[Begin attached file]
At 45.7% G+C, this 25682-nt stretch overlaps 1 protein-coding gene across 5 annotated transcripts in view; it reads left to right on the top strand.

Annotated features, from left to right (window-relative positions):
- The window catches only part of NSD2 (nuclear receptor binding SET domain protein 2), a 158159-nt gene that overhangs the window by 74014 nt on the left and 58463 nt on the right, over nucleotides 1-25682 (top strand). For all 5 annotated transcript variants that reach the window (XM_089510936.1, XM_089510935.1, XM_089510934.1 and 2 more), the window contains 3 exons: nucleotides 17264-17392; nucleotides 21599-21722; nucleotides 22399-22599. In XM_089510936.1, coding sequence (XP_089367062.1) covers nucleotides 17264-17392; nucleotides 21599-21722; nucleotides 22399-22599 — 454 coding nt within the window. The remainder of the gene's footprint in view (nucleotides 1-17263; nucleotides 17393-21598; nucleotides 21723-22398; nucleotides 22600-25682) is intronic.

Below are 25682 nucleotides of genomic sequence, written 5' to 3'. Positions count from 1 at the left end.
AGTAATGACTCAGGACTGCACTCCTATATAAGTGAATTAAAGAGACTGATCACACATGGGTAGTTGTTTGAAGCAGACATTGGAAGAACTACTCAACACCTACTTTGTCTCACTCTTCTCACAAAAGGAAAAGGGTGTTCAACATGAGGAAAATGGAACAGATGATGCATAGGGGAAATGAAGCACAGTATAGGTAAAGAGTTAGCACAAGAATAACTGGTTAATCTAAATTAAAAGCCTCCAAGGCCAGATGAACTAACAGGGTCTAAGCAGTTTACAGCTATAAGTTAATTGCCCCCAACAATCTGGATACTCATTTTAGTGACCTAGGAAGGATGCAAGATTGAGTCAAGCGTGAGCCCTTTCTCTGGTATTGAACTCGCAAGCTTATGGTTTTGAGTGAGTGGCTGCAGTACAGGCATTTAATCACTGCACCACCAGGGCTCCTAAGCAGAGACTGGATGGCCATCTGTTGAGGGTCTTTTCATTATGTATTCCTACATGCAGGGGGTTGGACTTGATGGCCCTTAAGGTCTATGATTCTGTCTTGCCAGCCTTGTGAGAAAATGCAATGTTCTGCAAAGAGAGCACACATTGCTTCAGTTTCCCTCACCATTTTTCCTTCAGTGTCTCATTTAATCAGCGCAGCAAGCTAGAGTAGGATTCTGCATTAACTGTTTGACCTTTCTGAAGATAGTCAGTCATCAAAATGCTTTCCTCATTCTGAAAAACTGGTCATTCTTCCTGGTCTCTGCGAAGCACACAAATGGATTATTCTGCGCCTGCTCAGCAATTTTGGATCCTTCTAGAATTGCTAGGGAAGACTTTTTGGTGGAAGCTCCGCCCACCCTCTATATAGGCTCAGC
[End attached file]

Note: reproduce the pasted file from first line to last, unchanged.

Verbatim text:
At 45.7% G+C, this 25682-nt stretch overlaps 1 protein-coding gene across 5 annotated transcripts in view; it reads left to right on the top strand.

Annotated features, from left to right (window-relative positions):
- The window catches only part of NSD2 (nuclear receptor binding SET domain protein 2), a 158159-nt gene that overhangs the window by 74014 nt on the left and 58463 nt on the right, over nucleotides 1-25682 (top strand). For all 5 annotated transcript variants that reach the window (XM_089510936.1, XM_089510935.1, XM_089510934.1 and 2 more), the window contains 3 exons: nucleotides 17264-17392; nucleotides 21599-21722; nucleotides 22399-22599. In XM_089510936.1, coding sequence (XP_089367062.1) covers nucleotides 17264-17392; nucleotides 21599-21722; nucleotides 22399-22599 — 454 coding nt within the window. The remainder of the gene's footprint in view (nucleotides 1-17263; nucleotides 17393-21598; nucleotides 21723-22398; nucleotides 22600-25682) is intronic.

Below are 25682 nucleotides of genomic sequence, written 5' to 3'. Positions count from 1 at the left end.
AGTAATGACTCAGGACTGCACTCCTATATAAGTGAATTAAAGAGACTGATCACACATGGGTAGTTGTTTGAAGCAGACATTGGAAGAACTACTCAACACCTACTTTGTCTCACTCTTCTCACAAAAGGAAAAGGGTGTTCAACATGAGGAAAATGGAACAGATGATGCATAGGGGAAATGAAGCACAGTATAGGTAAAGAGTTAGCACAAGAATAACTGGTTAATCTAAATTAAAAGCCTCCAAGGCCAGATGAACTAACAGGGTCTAAGCAGTTTACAGCTATAAGTTAATTGCCCCCAACAATCTGGATACTCATTTTAGTGACCTAGGAAGGATGCAAGATTGAGTCAAGCGTGAGCCCTTTCTCTGGTATTGAACTCGCAAGCTTATGGTTTTGAGTGAGTGGCTGCAGTACAGGCATTTAATCACTGCACCACCAGGGCTCCTAAGCAGAGACTGGATGGCCATCTGTTGAGGGTCTTTTCATTATGTATTCCTACATGCAGGGGGTTGGACTTGATGGCCCTTAAGGTCTATGATTCTGTCTTGCCAGCCTTGTGAGAAAATGCAATGTTCTGCAAAGAGAGCACACATTGCTTCAGTTTCCCTCACCATTTTTCCTTCAGTGTCTCATTTAATCAGCGCAGCAAGCTAGAGTAGGATTCTGCATTAACTGTTTGACCTTTCTGAAGATAGTCAGTCATCAAAATGCTTTCCTCATTCTGAAAAACTGGTCATTCTTCCTGGTCTCTGCGAAGCACACAAATGGATTATTCTGCGCCTGCTCAGCAATTTTGGATCCTTCTAGAATTGCTAGGGAAGACTTTTTGGTGGAAGCTCCGCCCACCCTCTATATAGGCTCAGC